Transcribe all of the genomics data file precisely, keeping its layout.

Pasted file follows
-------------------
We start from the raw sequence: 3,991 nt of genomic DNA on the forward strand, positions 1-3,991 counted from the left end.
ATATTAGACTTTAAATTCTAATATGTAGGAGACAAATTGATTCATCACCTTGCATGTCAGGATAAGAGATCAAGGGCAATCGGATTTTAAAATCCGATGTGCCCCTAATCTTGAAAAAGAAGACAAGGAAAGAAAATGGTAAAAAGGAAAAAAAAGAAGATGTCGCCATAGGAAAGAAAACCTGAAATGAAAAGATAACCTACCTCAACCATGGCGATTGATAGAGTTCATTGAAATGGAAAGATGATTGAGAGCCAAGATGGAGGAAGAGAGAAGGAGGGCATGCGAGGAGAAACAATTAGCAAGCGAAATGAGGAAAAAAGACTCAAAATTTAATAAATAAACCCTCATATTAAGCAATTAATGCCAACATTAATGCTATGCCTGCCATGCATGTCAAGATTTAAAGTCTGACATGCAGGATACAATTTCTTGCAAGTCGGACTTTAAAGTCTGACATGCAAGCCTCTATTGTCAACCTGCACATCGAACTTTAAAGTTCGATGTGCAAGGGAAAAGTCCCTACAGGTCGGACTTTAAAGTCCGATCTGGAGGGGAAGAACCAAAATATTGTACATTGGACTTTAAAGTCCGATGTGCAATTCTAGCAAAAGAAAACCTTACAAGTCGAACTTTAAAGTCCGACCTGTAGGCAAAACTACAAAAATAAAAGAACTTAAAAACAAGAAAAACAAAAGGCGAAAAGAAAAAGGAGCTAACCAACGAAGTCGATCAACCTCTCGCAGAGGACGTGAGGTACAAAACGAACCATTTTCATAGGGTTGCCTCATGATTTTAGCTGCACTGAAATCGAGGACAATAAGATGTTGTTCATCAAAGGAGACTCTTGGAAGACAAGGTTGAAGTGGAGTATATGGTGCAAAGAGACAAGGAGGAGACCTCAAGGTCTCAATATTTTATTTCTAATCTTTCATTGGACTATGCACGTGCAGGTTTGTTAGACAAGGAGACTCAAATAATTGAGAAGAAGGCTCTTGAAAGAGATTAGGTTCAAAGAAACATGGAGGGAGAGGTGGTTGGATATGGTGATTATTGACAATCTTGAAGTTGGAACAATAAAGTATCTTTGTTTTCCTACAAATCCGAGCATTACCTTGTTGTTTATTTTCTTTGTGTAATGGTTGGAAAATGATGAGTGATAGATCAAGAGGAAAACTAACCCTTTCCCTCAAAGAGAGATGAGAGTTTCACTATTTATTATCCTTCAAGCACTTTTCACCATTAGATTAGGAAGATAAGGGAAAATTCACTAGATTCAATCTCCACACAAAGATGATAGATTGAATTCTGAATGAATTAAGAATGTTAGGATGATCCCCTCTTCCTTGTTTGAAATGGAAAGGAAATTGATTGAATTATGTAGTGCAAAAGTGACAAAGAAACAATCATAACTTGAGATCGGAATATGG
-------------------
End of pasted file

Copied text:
We start from the raw sequence: 3,991 nt of genomic DNA on the forward strand, positions 1-3,991 counted from the left end.
ATATTAGACTTTAAATTCTAATATGTAGGAGACAAATTGATTCATCACCTTGCATGTCAGGATAAGAGATCAAGGGCAATCGGATTTTAAAATCCGATGTGCCCCTAATCTTGAAAAAGAAGACAAGGAAAGAAAATGGTAAAAAGGAAAAAAAAGAAGATGTCGCCATAGGAAAGAAAACCTGAAATGAAAAGATAACCTACCTCAACCATGGCGATTGATAGAGTTCATTGAAATGGAAAGATGATTGAGAGCCAAGATGGAGGAAGAGAGAAGGAGGGCATGCGAGGAGAAACAATTAGCAAGCGAAATGAGGAAAAAAGACTCAAAATTTAATAAATAAACCCTCATATTAAGCAATTAATGCCAACATTAATGCTATGCCTGCCATGCATGTCAAGATTTAAAGTCTGACATGCAGGATACAATTTCTTGCAAGTCGGACTTTAAAGTCTGACATGCAAGCCTCTATTGTCAACCTGCACATCGAACTTTAAAGTTCGATGTGCAAGGGAAAAGTCCCTACAGGTCGGACTTTAAAGTCCGATCTGGAGGGGAAGAACCAAAATATTGTACATTGGACTTTAAAGTCCGATGTGCAATTCTAGCAAAAGAAAACCTTACAAGTCGAACTTTAAAGTCCGACCTGTAGGCAAAACTACAAAAATAAAAGAACTTAAAAACAAGAAAAACAAAAGGCGAAAAGAAAAAGGAGCTAACCAACGAAGTCGATCAACCTCTCGCAGAGGACGTGAGGTACAAAACGAACCATTTTCATAGGGTTGCCTCATGATTTTAGCTGCACTGAAATCGAGGACAATAAGATGTTGTTCATCAAAGGAGACTCTTGGAAGACAAGGTTGAAGTGGAGTATATGGTGCAAAGAGACAAGGAGGAGACCTCAAGGTCTCAATATTTTATTTCTAATCTTTCATTGGACTATGCACGTGCAGGTTTGTTAGACAAGGAGACTCAAATAATTGAGAAGAAGGCTCTTGAAAGAGATTAGGTTCAAAGAAACATGGAGGGAGAGGTGGTTGGATATGGTGATTATTGACAATCTTGAAGTTGGAACAATAAAGTATCTTTGTTTTCCTACAAATCCGAGCATTACCTTGTTGTTTATTTTCTTTGTGTAATGGTTGGAAAATGATGAGTGATAGATCAAGAGGAAAACTAACCCTTTCCCTCAAAGAGAGATGAGAGTTTCACTATTTATTATCCTTCAAGCACTTTTCACCATTAGATTAGGAAGATAAGGGAAAATTCACTAGATTCAATCTCCACACAAAGATGATAGATTGAATTCTGAATGAATTAAGAATGTTAGGATGATCCCCTCTTCCTTGTTTGAAATGGAAAGGAAATTGATTGAATTATGTAGTGCAAAAGTGACAAAGAAACAATCATAACTTGAGATCGGAATATGG